Charles Cowart in Phoenix, Ariz., writes: Ubbs, As a huge fan of the Longhorns I am seeing a recent growth of Texas fans that seem to think David Ash was "mediocre at best." I would like your thoughts on this with an outside look. Besides Kansas and OU (No one on the roster or coaching staff did anything on this day) he looked to me to be one of the best in the country. Take into account he was playing in a run-based offense that was almost intentionally non-explosive, injured in the TCU game. In the true shootouts he performed like a gunslinger (OK State, Ole Miss) and made the bigger plays to beat a team with a QB most regard as better than him. It is not like our defense put him in favorable conditions....

DU: Here's my thing with David Ash: He's neither of the things you described. He's not "mediocre at best," but he's a long, long way from "one of the best in the country." His biggest issue is his consistency. His numbers against Ole Miss were bloated because the Rebels' secondary was awful and let Texas' receivers make plays on balls that were poorly thrown. His game against Oklahoma State was the best I've ever seen from him. Truly great stuff. When Ash is playing up to his potential, he's far above average, and probably a top 10-15 quarterback nationally. We just saw a lot of moments last year when he was playing nowhere near his potential, and struggled. Once he struggles, it seems like he loses a lot of confidence and has trouble getting back on track. You look at how he played against OSU, Iowa State, and in moments against Texas Tech and Oregon State, and it's really impressive. You see how he played in games against Oklahoma and Kansas and it doesn't look like he can beat anybody. Leveling that out and looking more like the former than the latter is the only way Texas is winning a Big 12 title next year.

Breaking down spring camp: TCU

March, 1, 2013
3/01/13
2:00
PM ET
TCU opens spring practice today for the second time as a Big 12 member. Let's take a closer look.

Schedule: The Frogs begin spring practice this afternoon, which will be the first of 15 NCAA-allowed practices. TCU rarely holds a spring game, and will not hold one this season.

What's new: Very, very little, especially on defense. TCU lost coach Randy Shannon to Arkansas this offseason, but returns 15 starters from last year's seven-win team, second most in the Big 12 (only Texas has more) and 24th nationally. Shannon was replaced by DeMontie Cross, who comes to TCU from Kansas' staff under Charlie Weis. On the field, there are big pieces that must be replaced (defensive end Stansly Maponga and wide receiver Josh Boyce), but the Frogs will largely have the same personnel next season as they had in 2012.

All eyes on: Quarterback Casey Pachall. He's the biggest story of spring in the Big 12 by far. Pachall was one of the Big 12's best at the position a year ago, but left the team after a DUI arrest to seek treatment for drug and alcohol addiction. He's back on the team now and TCU's Big 12 title hopes hinge on him returning to form after time away from the game. He's also going to be watched closely when he's off the field. Will he be able to make the necessary adjustments to make his new lifestyle a permanent, healthy change?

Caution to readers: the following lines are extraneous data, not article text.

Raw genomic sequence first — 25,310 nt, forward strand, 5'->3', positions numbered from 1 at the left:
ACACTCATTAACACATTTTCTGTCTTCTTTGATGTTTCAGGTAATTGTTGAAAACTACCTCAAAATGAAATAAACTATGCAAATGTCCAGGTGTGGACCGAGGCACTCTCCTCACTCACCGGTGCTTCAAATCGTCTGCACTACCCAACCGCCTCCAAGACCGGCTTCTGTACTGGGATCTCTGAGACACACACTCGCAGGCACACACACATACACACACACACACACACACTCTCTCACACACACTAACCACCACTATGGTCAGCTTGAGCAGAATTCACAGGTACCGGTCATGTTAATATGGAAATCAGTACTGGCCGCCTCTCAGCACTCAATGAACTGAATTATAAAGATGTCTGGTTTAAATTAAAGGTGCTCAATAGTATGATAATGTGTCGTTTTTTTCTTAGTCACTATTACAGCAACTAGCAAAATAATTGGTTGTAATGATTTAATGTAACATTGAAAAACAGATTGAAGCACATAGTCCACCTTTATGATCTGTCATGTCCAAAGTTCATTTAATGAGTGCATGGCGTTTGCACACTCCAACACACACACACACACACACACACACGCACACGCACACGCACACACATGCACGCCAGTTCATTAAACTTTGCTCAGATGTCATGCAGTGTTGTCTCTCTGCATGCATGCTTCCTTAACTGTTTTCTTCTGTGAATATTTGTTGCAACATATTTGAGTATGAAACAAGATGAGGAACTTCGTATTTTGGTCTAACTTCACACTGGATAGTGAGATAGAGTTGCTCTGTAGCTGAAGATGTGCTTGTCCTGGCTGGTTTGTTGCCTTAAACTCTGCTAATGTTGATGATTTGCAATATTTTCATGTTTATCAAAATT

New faces: TCU will be welcoming three early enrollees this spring, headlined by quarterback Zach Allen, the nation's No. 56 pocket passer. He'll be joined by tight end Bryson Burtnett from Springtown, Texas, and Georgia offensive tackle Eason Fromayan. There aren't many immediate contributors in that group, I'd say, but it's always good for freshmen to get a head start in spring practice.

Question marks: We've mentioned this previously, but you can't underestimate the importance of offensive line play in the Big 12. It can make any offense look great, and TCU will have to replace two of its best players on the line in guard Blaize Foltz and center James Fry. Sorting out their replacements will be a primary objective this spring.

Position battle: TCU's running back spot is going to be really strong and intriguing. I expect all the backs to get carries in the fall, Waymon James will be returning from a knee injury and trying to hold off B.J. Catalon to retain his starting position. What people really want to see, though, is Nebraska transfer Aaron Green's debut as an eligible player. He was one of the nation's top 10 prospects in the 2010 recruiting class and sat out last season after coming home to Texas.

Big 12 defenders take combine field

February, 26, 2013
2/26/13
10:00
AM ET
The defensive linemen and linebackers took their turn working out at the combine on Monday, but the biggest news for the Big 12 was who wasn't on the field.